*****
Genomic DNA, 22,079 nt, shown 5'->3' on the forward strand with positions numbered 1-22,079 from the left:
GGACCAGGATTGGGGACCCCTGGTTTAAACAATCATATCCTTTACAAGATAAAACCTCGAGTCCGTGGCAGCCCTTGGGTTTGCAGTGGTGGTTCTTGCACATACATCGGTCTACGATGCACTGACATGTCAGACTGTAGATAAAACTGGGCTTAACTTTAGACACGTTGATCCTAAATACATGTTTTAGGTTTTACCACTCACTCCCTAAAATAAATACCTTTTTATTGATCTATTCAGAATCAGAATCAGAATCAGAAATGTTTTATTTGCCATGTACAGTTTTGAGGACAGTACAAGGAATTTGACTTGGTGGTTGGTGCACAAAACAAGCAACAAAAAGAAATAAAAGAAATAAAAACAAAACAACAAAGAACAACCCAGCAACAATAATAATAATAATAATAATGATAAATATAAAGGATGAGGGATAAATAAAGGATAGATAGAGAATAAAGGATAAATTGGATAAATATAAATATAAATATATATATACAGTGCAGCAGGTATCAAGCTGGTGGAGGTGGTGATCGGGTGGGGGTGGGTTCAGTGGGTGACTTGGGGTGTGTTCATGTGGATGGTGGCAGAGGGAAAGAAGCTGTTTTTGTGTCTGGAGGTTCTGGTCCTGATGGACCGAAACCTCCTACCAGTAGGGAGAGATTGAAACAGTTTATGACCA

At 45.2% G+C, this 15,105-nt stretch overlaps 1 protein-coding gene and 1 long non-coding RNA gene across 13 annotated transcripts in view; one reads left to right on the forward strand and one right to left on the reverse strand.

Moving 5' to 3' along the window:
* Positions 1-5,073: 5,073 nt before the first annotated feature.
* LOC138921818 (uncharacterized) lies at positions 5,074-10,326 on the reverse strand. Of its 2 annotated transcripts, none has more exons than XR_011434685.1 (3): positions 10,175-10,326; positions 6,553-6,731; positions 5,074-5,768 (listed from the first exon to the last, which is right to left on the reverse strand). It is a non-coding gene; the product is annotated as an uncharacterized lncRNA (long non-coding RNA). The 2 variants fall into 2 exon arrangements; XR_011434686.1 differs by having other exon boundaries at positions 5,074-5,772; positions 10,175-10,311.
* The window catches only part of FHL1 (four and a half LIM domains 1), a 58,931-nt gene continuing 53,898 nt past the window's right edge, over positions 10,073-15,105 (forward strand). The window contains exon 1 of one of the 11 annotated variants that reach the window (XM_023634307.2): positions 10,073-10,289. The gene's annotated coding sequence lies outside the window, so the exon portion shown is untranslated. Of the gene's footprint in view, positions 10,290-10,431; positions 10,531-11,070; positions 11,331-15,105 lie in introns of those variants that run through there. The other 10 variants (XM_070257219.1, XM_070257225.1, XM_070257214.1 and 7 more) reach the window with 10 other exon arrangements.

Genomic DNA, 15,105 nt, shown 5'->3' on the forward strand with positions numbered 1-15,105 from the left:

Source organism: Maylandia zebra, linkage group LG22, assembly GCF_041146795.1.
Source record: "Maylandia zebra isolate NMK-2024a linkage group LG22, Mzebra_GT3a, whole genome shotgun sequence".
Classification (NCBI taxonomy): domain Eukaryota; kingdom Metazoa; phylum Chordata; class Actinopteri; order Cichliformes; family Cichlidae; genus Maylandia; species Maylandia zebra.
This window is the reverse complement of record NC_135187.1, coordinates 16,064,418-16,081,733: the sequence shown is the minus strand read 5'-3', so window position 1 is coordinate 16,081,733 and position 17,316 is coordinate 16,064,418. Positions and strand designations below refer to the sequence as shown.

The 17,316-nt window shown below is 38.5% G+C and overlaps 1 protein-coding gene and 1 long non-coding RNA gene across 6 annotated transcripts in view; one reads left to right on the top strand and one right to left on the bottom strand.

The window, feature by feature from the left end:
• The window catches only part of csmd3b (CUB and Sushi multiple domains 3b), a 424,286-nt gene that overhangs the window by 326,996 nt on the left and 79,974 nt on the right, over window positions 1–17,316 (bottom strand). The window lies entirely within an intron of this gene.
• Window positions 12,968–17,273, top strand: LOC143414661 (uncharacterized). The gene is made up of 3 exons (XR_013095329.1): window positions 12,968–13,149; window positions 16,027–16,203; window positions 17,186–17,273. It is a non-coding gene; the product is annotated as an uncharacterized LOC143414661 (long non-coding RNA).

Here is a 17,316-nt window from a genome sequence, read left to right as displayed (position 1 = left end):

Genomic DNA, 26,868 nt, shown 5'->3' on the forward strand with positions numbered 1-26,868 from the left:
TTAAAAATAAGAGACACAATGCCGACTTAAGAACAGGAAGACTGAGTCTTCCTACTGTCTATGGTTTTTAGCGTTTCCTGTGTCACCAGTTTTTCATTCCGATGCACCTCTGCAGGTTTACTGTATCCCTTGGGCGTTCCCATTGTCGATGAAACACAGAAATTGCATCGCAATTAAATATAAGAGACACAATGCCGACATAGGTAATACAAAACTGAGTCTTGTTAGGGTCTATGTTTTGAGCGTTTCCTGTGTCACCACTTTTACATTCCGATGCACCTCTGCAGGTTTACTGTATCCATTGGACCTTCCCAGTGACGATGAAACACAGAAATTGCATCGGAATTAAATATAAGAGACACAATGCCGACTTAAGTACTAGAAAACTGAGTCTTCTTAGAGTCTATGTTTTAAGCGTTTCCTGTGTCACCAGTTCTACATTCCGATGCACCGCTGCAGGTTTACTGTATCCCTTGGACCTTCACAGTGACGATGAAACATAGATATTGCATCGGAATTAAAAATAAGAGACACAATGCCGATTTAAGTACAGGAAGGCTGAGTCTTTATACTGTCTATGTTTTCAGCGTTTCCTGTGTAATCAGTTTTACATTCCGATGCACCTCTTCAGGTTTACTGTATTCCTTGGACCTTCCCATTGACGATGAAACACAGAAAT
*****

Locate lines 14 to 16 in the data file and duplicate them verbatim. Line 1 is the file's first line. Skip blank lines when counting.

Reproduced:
The window, feature by feature from the left end:
• The window catches only part of csmd3b (CUB and Sushi multiple domains 3b), a 424,286-nt gene that overhangs the window by 326,996 nt on the left and 79,974 nt on the right, over window positions 1–17,316 (bottom strand). The window lies entirely within an intron of this gene.
• Window positions 12,968–17,273, top strand: LOC143414661 (uncharacterized). The gene is made up of 3 exons (XR_013095329.1): window positions 12,968–13,149; window positions 16,027–16,203; window positions 17,186–17,273. It is a non-coding gene; the product is annotated as an uncharacterized LOC143414661 (long non-coding RNA).